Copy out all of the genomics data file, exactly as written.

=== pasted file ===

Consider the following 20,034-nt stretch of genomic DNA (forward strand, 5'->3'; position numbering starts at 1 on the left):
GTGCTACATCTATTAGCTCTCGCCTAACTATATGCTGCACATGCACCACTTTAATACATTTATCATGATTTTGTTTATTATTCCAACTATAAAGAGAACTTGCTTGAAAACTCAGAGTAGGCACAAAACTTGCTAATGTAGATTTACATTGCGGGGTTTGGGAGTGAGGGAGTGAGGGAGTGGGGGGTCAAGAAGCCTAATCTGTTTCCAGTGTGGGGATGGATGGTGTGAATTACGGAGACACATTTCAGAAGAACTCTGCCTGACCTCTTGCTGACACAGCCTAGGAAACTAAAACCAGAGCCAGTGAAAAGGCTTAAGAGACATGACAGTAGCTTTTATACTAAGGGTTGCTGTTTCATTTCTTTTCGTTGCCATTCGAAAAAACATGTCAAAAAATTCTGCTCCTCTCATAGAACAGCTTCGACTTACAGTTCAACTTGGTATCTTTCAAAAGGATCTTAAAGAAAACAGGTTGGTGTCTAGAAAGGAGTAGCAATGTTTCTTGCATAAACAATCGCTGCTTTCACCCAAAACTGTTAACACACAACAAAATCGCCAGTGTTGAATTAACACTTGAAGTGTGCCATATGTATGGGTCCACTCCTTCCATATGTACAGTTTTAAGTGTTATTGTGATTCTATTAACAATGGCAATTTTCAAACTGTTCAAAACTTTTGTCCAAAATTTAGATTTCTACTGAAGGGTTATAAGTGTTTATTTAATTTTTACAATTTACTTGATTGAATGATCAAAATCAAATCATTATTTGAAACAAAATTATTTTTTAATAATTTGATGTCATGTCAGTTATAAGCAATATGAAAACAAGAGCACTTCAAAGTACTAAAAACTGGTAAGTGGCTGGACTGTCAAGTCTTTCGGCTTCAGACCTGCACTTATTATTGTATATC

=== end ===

Consider the following 20,034-nt stretch of genomic DNA (forward strand, 5'->3'; position numbering starts at 1 on the left):
GTGCTACATCTATTAGCTCTCGCCTAACTATATGCTGCACATGCACCACTTTAATACATTTATCATGATTTTGTTTATTATTCCAACTATAAAGAGAACTTGCTTGAAAACTCAGAGTAGGCACAAAACTTGCTAATGTAGATTTACATTGCGGGGTTTGGGAGTGAGGGAGTGAGGGAGTGGGGGGTCAAGAAGCCTAATCTGTTTCCAGTGTGGGGATGGATGGTGTGAATTACGGAGACACATTTCAGAAGAACTCTGCCTGACCTCTTGCTGACACAGCCTAGGAAACTAAAACCAGAGCCAGTGAAAAGGCTTAAGAGACATGACAGTAGCTTTTATACTAAGGGTTGCTGTTTCATTTCTTTTCGTTGCCATTCGAAAAAACATGTCAAAAAATTCTGCTCCTCTCATAGAACAGCTTCGACTTACAGTTCAACTTGGTATCTTTCAAAAGGATCTTAAAGAAAACAGGTTGGTGTCTAGAAAGGAGTAGCAATGTTTCTTGCATAAACAATCGCTGCTTTCACCCAAAACTGTTAACACACAACAAAATCGCCAGTGTTGAATTAACACTTGAAGTGTGCCATATGTATGGGTCCACTCCTTCCATATGTACAGTTTTAAGTGTTATTGTGATTCTATTAACAATGGCAATTTTCAAACTGTTCAAAACTTTTGTCCAAAATTTAGATTTCTACTGAAGGGTTATAAGTGTTTATTTAATTTTTACAATTTACTTGATTGAATGATCAAAATCAAATCATTATTTGAAACAAAATTATTTTTTAATAATTTGATGTCATGTCAGTTATAAGCAATATGAAAACAAGAGCACTTCAAAGTACTAAAAACTGGTAAGTGGCTGGACTGTCAAGTCTTTCGGCTTCAGACCTGCACTTATTATTGTATATC